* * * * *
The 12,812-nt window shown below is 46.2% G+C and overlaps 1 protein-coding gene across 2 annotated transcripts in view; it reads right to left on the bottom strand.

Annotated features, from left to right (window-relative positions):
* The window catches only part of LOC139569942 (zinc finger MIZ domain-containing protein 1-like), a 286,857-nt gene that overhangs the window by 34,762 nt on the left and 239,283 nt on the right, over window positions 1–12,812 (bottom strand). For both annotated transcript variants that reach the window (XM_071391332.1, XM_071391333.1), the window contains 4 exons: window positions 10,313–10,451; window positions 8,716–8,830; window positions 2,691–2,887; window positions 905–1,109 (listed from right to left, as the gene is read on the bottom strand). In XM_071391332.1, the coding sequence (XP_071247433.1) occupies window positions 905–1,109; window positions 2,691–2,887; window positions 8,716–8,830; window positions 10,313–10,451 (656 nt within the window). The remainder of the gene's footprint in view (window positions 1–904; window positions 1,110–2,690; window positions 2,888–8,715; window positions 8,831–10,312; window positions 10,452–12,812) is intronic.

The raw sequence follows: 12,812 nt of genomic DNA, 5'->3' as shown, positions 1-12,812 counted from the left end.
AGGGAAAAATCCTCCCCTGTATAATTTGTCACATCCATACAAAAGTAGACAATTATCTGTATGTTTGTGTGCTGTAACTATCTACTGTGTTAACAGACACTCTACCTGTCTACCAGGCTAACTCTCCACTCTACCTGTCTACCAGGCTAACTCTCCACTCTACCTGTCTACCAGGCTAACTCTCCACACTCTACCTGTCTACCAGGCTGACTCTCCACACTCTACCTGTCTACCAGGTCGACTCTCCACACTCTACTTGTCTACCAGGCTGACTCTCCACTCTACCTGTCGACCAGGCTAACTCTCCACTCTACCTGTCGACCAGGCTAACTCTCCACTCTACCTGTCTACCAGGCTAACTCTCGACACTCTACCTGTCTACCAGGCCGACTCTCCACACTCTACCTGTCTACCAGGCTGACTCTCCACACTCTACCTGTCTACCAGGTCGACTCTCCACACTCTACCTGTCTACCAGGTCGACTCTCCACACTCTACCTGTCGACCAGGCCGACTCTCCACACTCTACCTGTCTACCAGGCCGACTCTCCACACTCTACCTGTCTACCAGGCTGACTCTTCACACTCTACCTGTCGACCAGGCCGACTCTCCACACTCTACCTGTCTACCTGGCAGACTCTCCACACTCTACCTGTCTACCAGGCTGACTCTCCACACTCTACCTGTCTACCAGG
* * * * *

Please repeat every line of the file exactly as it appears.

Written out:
The 12,812-nt window shown below is 46.2% G+C and overlaps 1 protein-coding gene across 2 annotated transcripts in view; it reads right to left on the bottom strand.

Annotated features, from left to right (window-relative positions):
* The window catches only part of LOC139569942 (zinc finger MIZ domain-containing protein 1-like), a 286,857-nt gene that overhangs the window by 34,762 nt on the left and 239,283 nt on the right, over window positions 1–12,812 (bottom strand). For both annotated transcript variants that reach the window (XM_071391332.1, XM_071391333.1), the window contains 4 exons: window positions 10,313–10,451; window positions 8,716–8,830; window positions 2,691–2,887; window positions 905–1,109 (listed from right to left, as the gene is read on the bottom strand). In XM_071391332.1, the coding sequence (XP_071247433.1) occupies window positions 905–1,109; window positions 2,691–2,887; window positions 8,716–8,830; window positions 10,313–10,451 (656 nt within the window). The remainder of the gene's footprint in view (window positions 1–904; window positions 1,110–2,690; window positions 2,888–8,715; window positions 8,831–10,312; window positions 10,452–12,812) is intronic.

The raw sequence follows: 12,812 nt of genomic DNA, 5'->3' as shown, positions 1-12,812 counted from the left end.
AGGGAAAAATCCTCCCCTGTATAATTTGTCACATCCATACAAAAGTAGACAATTATCTGTATGTTTGTGTGCTGTAACTATCTACTGTGTTAACAGACACTCTACCTGTCTACCAGGCTAACTCTCCACTCTACCTGTCTACCAGGCTAACTCTCCACTCTACCTGTCTACCAGGCTAACTCTCCACACTCTACCTGTCTACCAGGCTGACTCTCCACACTCTACCTGTCTACCAGGTCGACTCTCCACACTCTACTTGTCTACCAGGCTGACTCTCCACTCTACCTGTCGACCAGGCTAACTCTCCACTCTACCTGTCGACCAGGCTAACTCTCCACTCTACCTGTCTACCAGGCTAACTCTCGACACTCTACCTGTCTACCAGGCCGACTCTCCACACTCTACCTGTCTACCAGGCTGACTCTCCACACTCTACCTGTCTACCAGGTCGACTCTCCACACTCTACCTGTCTACCAGGTCGACTCTCCACACTCTACCTGTCGACCAGGCCGACTCTCCACACTCTACCTGTCTACCAGGCCGACTCTCCACACTCTACCTGTCTACCAGGCTGACTCTTCACACTCTACCTGTCGACCAGGCCGACTCTCCACACTCTACCTGTCTACCTGGCAGACTCTCCACACTCTACCTGTCTACCAGGCTGACTCTCCACACTCTACCTGTCTACCAGG